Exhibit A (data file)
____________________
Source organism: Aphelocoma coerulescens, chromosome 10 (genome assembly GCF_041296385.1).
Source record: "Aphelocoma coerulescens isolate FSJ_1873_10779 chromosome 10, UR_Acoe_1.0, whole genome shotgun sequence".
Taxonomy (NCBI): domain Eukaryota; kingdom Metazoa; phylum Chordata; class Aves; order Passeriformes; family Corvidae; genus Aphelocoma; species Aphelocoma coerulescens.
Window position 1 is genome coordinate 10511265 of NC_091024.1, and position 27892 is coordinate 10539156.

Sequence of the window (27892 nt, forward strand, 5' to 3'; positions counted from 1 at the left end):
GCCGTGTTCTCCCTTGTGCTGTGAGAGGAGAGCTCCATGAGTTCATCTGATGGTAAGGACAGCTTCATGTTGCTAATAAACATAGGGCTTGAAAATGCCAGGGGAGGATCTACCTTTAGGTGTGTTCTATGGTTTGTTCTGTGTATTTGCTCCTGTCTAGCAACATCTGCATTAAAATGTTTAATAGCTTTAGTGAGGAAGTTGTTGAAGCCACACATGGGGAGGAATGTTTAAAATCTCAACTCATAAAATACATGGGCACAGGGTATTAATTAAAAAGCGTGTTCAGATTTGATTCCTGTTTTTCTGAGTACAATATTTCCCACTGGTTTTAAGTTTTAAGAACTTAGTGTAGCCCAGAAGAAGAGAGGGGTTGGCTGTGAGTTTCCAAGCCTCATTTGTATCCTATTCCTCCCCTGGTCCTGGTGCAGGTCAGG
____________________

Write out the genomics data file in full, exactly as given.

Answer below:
Source organism: Aphelocoma coerulescens, chromosome 10 (genome assembly GCF_041296385.1).
Source record: "Aphelocoma coerulescens isolate FSJ_1873_10779 chromosome 10, UR_Acoe_1.0, whole genome shotgun sequence".
Taxonomy (NCBI): domain Eukaryota; kingdom Metazoa; phylum Chordata; class Aves; order Passeriformes; family Corvidae; genus Aphelocoma; species Aphelocoma coerulescens.
Window position 1 is genome coordinate 10511265 of NC_091024.1, and position 27892 is coordinate 10539156.

Sequence of the window (27892 nt, forward strand, 5' to 3'; positions counted from 1 at the left end):
GCCGTGTTCTCCCTTGTGCTGTGAGAGGAGAGCTCCATGAGTTCATCTGATGGTAAGGACAGCTTCATGTTGCTAATAAACATAGGGCTTGAAAATGCCAGGGGAGGATCTACCTTTAGGTGTGTTCTATGGTTTGTTCTGTGTATTTGCTCCTGTCTAGCAACATCTGCATTAAAATGTTTAATAGCTTTAGTGAGGAAGTTGTTGAAGCCACACATGGGGAGGAATGTTTAAAATCTCAACTCATAAAATACATGGGCACAGGGTATTAATTAAAAAGCGTGTTCAGATTTGATTCCTGTTTTTCTGAGTACAATATTTCCCACTGGTTTTAAGTTTTAAGAACTTAGTGTAGCCCAGAAGAAGAGAGGGGTTGGCTGTGAGTTTCCAAGCCTCATTTGTATCCTATTCCTCCCCTGGTCCTGGTGCAGGTCAGG